Oakland businesses vandalized by rioters

January 8, 2009 12:00:00 AM PST
Fires set in the streets and angry crowds left hundreds of businesses and cars vandalized in Oakland Wednesday night. The protest was in response to the fatal shooting of 22-year-old Oscar Grant by a BART police officer on New Year's Day.

Oakland police say they have not seen anything like Wednesday night's protest since January of 2003 when there was a large riot after the Oakland Raiders' loss in the Super Bowl. Many of the department's current officers have never experienced these types of riots.

The city's mayor, Ron Dellums, begged his constituents not to let anything like this happen again.

"We cannot exploit other people's pain in order to inflict damage," said Mayor Dellums.

With that, Mayor Dellums made his plea for no more violence, one day after a peaceful protest turned chaotic and damaged more than 300 businesses.

"It's not about beating up somebody's windshield. What does that have to do with justice?" said Mayor Dellums.

"That's ignorance. You don't riot to make change," said Jamaurae Birdee, one of 105 protesters arrested Wednesday night, he says, before things turned ugly and a splinter group started vandalizing cars and businesses. "Cars being set on fire, businesses being broken into. They're not the problem. The police are the problem."

Adama Jalo owns one of the businesses that was damaged.

"We are the small businesses. We are not the ones that should be punished because we didn't do nothing wrong," said Jalo.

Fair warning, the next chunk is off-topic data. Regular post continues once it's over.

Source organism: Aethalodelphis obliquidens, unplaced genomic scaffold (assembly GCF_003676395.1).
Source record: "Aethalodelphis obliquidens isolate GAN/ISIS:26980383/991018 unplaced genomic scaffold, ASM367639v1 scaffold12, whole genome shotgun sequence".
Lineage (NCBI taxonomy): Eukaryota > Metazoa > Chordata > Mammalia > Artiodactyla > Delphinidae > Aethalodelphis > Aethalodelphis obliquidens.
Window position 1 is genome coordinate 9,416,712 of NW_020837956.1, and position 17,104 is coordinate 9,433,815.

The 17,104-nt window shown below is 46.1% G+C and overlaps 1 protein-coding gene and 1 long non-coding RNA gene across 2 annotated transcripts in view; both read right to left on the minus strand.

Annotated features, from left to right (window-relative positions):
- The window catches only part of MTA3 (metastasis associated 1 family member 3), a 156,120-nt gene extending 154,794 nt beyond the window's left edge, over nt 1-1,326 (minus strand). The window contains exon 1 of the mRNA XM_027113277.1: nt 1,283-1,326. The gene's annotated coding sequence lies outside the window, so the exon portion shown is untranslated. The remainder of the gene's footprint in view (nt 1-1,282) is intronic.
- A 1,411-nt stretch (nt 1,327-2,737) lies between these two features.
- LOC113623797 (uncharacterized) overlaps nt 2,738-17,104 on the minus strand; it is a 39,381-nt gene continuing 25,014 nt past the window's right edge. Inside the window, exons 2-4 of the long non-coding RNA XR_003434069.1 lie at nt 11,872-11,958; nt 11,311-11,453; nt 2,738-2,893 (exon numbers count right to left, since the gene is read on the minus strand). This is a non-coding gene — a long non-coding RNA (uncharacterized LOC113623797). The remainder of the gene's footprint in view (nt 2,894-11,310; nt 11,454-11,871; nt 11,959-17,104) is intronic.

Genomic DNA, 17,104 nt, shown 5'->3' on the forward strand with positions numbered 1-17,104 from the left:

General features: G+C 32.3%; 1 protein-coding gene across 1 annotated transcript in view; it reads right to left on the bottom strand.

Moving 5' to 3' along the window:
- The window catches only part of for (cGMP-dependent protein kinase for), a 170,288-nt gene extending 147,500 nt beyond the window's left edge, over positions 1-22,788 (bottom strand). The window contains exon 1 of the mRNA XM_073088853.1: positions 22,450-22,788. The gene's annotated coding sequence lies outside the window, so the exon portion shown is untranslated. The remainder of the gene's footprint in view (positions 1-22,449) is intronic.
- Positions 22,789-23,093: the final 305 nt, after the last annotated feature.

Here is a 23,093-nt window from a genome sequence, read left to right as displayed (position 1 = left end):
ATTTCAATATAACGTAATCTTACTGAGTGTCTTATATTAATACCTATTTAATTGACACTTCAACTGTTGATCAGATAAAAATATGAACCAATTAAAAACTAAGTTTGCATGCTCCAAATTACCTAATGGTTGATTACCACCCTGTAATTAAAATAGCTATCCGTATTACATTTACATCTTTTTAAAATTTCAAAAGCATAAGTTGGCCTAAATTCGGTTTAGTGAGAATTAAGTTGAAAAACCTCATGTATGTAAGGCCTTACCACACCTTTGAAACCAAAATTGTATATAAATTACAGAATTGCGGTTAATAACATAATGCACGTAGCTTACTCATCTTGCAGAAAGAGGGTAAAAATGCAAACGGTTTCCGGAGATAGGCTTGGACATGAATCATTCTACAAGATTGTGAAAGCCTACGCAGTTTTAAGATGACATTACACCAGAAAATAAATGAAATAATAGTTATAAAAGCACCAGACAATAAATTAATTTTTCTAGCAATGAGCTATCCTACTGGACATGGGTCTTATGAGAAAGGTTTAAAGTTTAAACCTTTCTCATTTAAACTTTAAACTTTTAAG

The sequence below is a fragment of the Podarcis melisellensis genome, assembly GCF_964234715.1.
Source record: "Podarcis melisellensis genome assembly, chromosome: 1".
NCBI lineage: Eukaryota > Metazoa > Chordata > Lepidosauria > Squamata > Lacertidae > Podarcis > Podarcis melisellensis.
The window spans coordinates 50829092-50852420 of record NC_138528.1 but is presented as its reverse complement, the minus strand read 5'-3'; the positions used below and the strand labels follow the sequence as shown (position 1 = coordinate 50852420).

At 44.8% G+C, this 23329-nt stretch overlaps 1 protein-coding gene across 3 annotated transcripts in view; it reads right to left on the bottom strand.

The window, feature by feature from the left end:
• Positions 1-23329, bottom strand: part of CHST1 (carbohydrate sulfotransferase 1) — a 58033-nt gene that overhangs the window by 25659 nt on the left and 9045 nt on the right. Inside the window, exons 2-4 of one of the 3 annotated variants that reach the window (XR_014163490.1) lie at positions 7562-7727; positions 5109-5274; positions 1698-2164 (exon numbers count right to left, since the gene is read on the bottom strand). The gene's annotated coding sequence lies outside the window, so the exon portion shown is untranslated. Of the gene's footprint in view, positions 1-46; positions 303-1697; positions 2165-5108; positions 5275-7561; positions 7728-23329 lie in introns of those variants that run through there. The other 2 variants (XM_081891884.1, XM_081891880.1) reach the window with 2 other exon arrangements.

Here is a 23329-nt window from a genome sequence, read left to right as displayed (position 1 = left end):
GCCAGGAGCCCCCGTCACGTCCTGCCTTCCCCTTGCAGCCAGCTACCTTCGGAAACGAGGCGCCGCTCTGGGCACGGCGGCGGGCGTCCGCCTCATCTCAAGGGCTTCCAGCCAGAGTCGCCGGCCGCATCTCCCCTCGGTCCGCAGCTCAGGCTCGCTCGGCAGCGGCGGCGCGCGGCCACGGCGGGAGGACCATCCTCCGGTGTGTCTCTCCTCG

Police Chief Wayne Tucker defended the actions of his force, who some have criticized as being unprepared.

"Quite frankly, we were very prepared. We started calling in additional people as early as five o'clock yesterday," said Chief Tucker.

Many of those on the front lines Wednesday night were newly-hired officers.

"We've hired a lot of new people here and a lot of our officers who are out on the street have less than two years experience. To make over 105 arrests and squash that situation last night, we're very proud of that," said Jeff Thomaso with the Oakland Police Department.

Oakland gift shop owner Tracey Friley worries it is going to happen again. Her front windows survived the chaos. But going forward she is not taking any chances.

"I have people coming to put boards up now, just as a precaution, because I don't want to deal with it," said Friley.

The Economic Development Department in Oakland is offering to help business owners with repairs.

The police response, as is standard procedure, will be studied and reviewed.

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